Desert Challenge : Leg 1 - Summary
Two-time former World Rally Champion Carlos Sainz and fellow-Spaniard Marc Coma stole the show on the opening leg of the UAE Desert Challenge today (Monday) while five-times winner Stéphane Peterhansel suffered a nightmare start to the
Making his competitive debut in the Middle East, Sainz powered his Volkswagen Race Touareg 2 prototype into a 3mins 43secs lead from 2006 Dakar Rally winner Luc Alphand in a Mitsubishi Pajero Evolution.
Qatar's Middle East rally champion, Nasser Al Attiyah, was third fastest in a BMW X3CC just ahead of Sainz's VW team-mate and ex-World Rally Champion Ari Vatanen in the 284.45km Abu Dhabi Tourist Authority first special stage.
Making it a great day for Spain, reigning world champion Coma took a lead of almost seven minutes over French star Cyril Despres in the battle of the bikes, while another Frenchman, David Casteu, who needs only to finish to snatch the world crown, cruised through the day in fifth place.
Over the years the final round of the FIA Cross Country Rally World Cup has brought great success, as well as frustration, for Peterhansel. The Frenchman has won the Desert Challenge three times as a driver and twice as a rider, but this time he was very much on the receiving end.
Reaching the end of the stage down in eighth place almost 27 minutes off the pace, he said: “That was a very bad day. We crashed in a dune and lost a lot of the front end of the car and, worse still, broke the steering. It is very difficult to drive in the desert without steering.”
After covering himself in glory by winning the previous day's super special stage in Dubai in his Nissan, South African Mark Corbett performed well again to grab a top-ten spot. A splendid third last year, Yahya Alhelei in the Liberty Team Chevrolet Colorado was 11th fastest to finish the day as the highest-placed driver from the host nation.
Held under the patronage of H.H.Sheikh Mohammed Bin Rashid Al Maktoum, Vice President and Prime Minister of the UAE and Ruler of Dubai, the 2006 UAE Desert Challenge is sponsored by Nakheel, the premier property developer behind Dubai's most spectacular projects.
The event is also sponsored by Nissan Middle East - with the Nissan Patrol the rally's official car – FedEx, Castrol, Hertz UAE, Mashreq Bank, ADNOC, Emarat, Inmarsat, Gulf News and Oasis Water.
Chief organiser Mohammed Ben Sulayem, who had flagged the cars, bikes and trucks away from the morning start at the Emirates Palace Hotel in Abu Dhabi, has been trying for years to lure Sainz into the event he launched back in 1991. Having finally made it, the Spanish “matador” was letting his driving do most of his talking, saying only at the end: “It was a very demanding day - too hot that's all there is to say.”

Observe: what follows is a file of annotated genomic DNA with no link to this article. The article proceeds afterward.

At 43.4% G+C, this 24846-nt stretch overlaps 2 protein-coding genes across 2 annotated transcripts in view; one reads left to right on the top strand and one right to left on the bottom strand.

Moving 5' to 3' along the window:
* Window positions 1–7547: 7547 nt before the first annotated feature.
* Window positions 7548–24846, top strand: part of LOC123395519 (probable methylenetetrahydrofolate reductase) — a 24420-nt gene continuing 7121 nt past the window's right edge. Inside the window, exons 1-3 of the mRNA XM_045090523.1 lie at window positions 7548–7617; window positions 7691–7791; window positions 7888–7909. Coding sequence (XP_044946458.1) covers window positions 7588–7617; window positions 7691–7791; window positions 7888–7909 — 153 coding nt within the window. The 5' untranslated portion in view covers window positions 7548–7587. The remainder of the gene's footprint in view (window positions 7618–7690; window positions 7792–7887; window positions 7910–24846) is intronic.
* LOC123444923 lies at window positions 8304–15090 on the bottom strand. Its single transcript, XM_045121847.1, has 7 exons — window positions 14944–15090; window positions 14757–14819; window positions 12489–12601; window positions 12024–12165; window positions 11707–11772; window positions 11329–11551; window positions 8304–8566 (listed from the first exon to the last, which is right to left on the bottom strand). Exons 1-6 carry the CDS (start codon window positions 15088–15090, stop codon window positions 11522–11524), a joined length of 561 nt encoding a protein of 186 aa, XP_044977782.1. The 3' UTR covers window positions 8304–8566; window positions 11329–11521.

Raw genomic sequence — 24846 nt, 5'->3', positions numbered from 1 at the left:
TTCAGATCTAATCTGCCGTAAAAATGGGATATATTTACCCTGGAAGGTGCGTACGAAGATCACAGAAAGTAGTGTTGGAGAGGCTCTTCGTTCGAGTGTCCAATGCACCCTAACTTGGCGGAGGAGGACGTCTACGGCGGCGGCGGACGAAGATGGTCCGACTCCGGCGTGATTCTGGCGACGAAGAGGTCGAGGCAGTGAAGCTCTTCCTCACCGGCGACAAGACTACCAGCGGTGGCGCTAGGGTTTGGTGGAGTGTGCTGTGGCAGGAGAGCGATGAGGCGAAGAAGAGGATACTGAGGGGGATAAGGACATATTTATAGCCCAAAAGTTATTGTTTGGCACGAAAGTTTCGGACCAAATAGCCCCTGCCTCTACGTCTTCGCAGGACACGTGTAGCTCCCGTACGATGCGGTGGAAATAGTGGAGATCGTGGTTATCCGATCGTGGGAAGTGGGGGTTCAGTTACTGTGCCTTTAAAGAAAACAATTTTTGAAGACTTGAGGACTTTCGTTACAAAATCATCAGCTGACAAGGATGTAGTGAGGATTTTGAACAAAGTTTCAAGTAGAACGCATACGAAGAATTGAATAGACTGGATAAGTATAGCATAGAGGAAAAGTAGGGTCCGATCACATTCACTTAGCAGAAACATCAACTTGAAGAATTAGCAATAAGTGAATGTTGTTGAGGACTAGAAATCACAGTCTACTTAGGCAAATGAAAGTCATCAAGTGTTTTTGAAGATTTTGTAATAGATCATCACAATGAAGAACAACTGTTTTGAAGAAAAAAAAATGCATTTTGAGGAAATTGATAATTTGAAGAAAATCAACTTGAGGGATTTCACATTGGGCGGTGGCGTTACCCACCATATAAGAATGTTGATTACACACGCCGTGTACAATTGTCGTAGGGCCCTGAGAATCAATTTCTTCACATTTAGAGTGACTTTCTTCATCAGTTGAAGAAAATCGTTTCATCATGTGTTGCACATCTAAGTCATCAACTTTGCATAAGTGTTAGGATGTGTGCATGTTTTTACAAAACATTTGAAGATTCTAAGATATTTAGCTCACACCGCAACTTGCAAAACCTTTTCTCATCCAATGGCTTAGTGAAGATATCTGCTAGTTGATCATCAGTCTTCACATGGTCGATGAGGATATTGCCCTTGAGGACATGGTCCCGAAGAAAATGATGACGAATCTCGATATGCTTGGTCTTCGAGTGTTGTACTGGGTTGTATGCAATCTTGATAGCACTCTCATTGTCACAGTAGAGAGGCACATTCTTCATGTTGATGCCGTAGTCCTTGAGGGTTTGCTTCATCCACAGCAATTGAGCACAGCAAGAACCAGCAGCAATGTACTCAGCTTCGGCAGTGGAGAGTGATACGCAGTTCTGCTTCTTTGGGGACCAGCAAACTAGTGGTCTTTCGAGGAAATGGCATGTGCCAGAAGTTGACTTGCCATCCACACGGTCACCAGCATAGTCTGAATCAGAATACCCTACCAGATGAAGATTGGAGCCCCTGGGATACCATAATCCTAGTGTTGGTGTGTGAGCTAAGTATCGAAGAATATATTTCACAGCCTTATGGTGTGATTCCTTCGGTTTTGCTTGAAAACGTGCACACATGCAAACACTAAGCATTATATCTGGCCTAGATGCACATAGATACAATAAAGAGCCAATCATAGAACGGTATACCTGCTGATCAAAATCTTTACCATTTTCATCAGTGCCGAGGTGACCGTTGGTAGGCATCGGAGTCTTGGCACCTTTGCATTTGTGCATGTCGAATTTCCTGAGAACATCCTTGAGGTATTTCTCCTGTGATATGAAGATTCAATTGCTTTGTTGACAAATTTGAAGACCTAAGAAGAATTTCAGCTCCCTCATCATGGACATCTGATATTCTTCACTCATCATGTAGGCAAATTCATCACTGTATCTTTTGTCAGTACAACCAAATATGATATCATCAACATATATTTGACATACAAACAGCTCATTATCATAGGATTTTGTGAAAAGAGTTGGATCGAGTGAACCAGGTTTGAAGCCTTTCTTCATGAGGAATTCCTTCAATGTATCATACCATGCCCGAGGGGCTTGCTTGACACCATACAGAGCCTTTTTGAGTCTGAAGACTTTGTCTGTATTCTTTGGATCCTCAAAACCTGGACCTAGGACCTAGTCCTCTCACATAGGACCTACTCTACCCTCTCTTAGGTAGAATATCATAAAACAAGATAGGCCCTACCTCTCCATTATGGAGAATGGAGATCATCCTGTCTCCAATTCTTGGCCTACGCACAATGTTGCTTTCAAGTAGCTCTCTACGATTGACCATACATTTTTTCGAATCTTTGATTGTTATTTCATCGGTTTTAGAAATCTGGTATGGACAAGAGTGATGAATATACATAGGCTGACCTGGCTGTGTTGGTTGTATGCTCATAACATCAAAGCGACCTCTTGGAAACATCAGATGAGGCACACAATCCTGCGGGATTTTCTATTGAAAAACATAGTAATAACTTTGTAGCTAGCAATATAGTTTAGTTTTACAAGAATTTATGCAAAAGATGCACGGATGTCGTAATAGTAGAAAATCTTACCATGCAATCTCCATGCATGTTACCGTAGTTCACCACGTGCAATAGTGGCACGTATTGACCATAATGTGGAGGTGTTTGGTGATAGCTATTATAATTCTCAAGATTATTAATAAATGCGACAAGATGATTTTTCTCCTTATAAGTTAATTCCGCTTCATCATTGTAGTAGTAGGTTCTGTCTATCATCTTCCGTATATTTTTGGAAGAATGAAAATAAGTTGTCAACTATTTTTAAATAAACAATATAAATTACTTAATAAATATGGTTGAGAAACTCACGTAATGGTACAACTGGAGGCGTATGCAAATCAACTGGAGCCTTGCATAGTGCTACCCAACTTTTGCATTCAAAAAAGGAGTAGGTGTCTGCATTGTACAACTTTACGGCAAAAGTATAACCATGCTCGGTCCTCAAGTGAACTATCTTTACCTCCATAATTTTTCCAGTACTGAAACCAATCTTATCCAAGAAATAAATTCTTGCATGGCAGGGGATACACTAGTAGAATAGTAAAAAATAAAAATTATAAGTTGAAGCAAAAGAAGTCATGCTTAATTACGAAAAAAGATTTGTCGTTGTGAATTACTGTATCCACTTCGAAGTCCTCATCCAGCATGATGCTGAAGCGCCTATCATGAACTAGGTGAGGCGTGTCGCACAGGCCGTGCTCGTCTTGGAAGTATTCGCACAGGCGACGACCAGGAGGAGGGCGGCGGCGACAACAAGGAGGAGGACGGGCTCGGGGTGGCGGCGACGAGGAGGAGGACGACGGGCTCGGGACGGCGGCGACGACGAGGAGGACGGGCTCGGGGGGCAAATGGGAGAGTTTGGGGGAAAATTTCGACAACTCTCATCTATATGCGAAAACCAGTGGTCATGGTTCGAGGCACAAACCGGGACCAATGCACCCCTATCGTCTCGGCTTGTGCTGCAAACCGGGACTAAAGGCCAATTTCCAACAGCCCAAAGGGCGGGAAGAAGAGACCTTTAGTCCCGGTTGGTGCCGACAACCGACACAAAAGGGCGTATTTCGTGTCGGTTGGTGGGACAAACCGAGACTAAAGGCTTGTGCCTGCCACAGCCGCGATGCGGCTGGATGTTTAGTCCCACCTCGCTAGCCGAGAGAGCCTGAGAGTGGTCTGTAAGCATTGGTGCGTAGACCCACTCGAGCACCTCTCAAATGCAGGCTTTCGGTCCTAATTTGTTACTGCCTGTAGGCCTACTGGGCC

Alphand was a little more talkative, commenting: “The car's in perfect condition. Navigation was clear and the road book great. It was good for the first day but we did lose about one minute stopping for a bike rider who had come off. We are here to train (laugh) and also to win.”
One of the legends of world rallying, Vatananen has been making a name for himself in politics in recent years and he was thinking about this at the end when he said: “During the last 50km I wished I was in my seat at the European parliament. My head has got too hot and has gone into safety mode. It's like a piece of chewing gum.”
Sixth fastest on the day in another Mitsubishi, 2004 Desert Challenge winner Hiroshi Masuoka of Japan was another spelling out his disappointment. “It was not a good day for us,” he said. “The terrain was very difficult and gave us navigation problems and we lost about ten minutes with a navigation error.”
Five-times winner Jean Louis Schlesser was giving a co-driving debut to fellow-Frenchman Emmanuel Guigou, and possibly regretting it for some of the time. “Today was good. I had no problems with the car,” he said. “But my co-driver who was vomiting on most of the stage. If he hadn't been ill we could have gone a lot faster.”
While Coma expressed his pleasure at being back in the UAE and leading the bikes, Casteu was trying hard not to think about the world title that is his barring any disaster in the final round of the FIM Cross Country Rallies World Championship.
“It was a good start for me,” he said. “The weather was very nice and we were riding on the sand (no gravel) all the way. Mark (Coma) is very strong and it will be very tough against him in the Dakar.”